Malta: Ombudsman criticises police use of handcuffs on immigrants
Tuesday, February 17, 2004
Ombudsman on immigrants at Mt Carmel - Use of handcuffs "despicable"
The Ombudsman yesterday condemned the practice of handcuffing illegal immigrants who needed to leave their detention centre and insisted these people were not criminals.
"This is a despicable and degrading act towards a person who has not been accused of committing a crime and it certainly does not help those who are suffering from depression," Ombudsman Joseph Sammut said. "Handcuffs should only be used in cases of a difficult person," he said.
Mr Sammut's comments were made in a report he drew up on illegal immigrants in Mount Carmel Hospital, at the request of Joe Mifsud, the Labour Party's international secretary. Mr Mifsud had tried to visit the illegal immigrants detained at the hospital over Christmas, but was refused entry by the police, even though he had the necessary permission.
Following this refusal, Mr Mifsud wrote to the Ombudsman asking him to visit these illegal immigrants and investigate their condition. The Labour Party yesterday released the Ombudsman's report to the media.
While recognising that the illegal immigrants were treated well and they preferred the hospital to a detention centre, Mr Sammut noted that their situation could be better. He recognised that these people did not suffer from chronic mental health problems and the main reason behind their depression was being left in the dark about their status and being detained indefinitely.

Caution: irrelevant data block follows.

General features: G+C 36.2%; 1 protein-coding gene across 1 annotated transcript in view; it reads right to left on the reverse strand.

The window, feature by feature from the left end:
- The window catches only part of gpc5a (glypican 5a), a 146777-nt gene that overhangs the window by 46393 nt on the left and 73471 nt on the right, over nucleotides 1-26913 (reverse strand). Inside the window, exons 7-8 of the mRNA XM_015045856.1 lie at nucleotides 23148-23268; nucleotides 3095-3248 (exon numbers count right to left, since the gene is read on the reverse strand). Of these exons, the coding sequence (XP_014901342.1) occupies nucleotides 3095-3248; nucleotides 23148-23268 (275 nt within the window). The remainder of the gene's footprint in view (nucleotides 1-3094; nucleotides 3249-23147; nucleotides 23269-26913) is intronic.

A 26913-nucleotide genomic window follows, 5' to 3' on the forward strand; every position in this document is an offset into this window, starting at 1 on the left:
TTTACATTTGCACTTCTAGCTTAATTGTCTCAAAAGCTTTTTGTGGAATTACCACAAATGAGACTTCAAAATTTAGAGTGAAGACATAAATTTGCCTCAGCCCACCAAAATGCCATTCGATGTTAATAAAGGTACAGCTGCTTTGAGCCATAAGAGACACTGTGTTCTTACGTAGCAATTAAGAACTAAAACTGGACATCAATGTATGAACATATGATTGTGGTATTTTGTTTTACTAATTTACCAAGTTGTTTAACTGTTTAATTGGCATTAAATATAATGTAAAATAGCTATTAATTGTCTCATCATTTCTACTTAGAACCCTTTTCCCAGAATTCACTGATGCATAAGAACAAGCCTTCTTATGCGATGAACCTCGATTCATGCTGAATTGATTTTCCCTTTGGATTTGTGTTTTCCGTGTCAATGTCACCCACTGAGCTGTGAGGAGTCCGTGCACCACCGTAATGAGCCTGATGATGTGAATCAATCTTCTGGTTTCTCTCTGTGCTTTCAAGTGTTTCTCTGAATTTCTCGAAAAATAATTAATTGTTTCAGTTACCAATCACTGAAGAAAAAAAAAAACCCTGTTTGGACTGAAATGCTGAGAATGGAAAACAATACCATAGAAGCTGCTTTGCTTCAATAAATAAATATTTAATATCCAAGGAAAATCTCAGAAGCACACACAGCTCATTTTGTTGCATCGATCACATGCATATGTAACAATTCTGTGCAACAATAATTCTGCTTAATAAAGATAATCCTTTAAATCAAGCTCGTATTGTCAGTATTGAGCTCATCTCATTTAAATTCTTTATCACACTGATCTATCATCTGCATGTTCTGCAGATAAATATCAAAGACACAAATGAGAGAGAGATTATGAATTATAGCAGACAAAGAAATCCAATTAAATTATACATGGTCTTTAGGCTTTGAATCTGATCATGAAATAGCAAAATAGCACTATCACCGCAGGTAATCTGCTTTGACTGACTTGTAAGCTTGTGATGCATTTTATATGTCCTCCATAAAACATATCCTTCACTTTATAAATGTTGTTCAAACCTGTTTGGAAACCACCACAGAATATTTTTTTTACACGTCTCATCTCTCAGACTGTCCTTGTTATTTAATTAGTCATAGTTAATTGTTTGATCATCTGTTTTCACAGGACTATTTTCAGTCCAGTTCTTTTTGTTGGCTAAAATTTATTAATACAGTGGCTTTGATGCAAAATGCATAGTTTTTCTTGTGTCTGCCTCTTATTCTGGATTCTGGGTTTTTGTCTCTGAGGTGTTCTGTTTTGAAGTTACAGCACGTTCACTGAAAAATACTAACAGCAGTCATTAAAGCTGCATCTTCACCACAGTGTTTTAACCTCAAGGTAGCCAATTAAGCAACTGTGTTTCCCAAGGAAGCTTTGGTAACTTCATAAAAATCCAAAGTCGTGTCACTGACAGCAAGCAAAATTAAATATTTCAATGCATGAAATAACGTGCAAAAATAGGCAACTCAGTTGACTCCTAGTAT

Mr Sammut also spoke about the strict police surveillance of illegal immigrants at the hospital. He questioned the need to have five policemen standing around 24 hours a day, because the nurses insisted on their presence "just in case something happened".
He suggested that the police could be better utilised by watching over the illegal immigrants doing exercise in a garden close to the ward, or allowing them to use the hospital's gym. Another recommendation he put forward was that a qualified person should be appointed to regularly update the immigrants on their status.
Voluntary organisations should also be encouraged to visit the immigrants because they could be instrumental in helping them deal with personal problems. This should be done after those who wish to visit submit a request to an official chosen by the Police Commissioner and are given permission in a controlled way, yet without unnecessary bureaucracy, Mr Sammut suggested.
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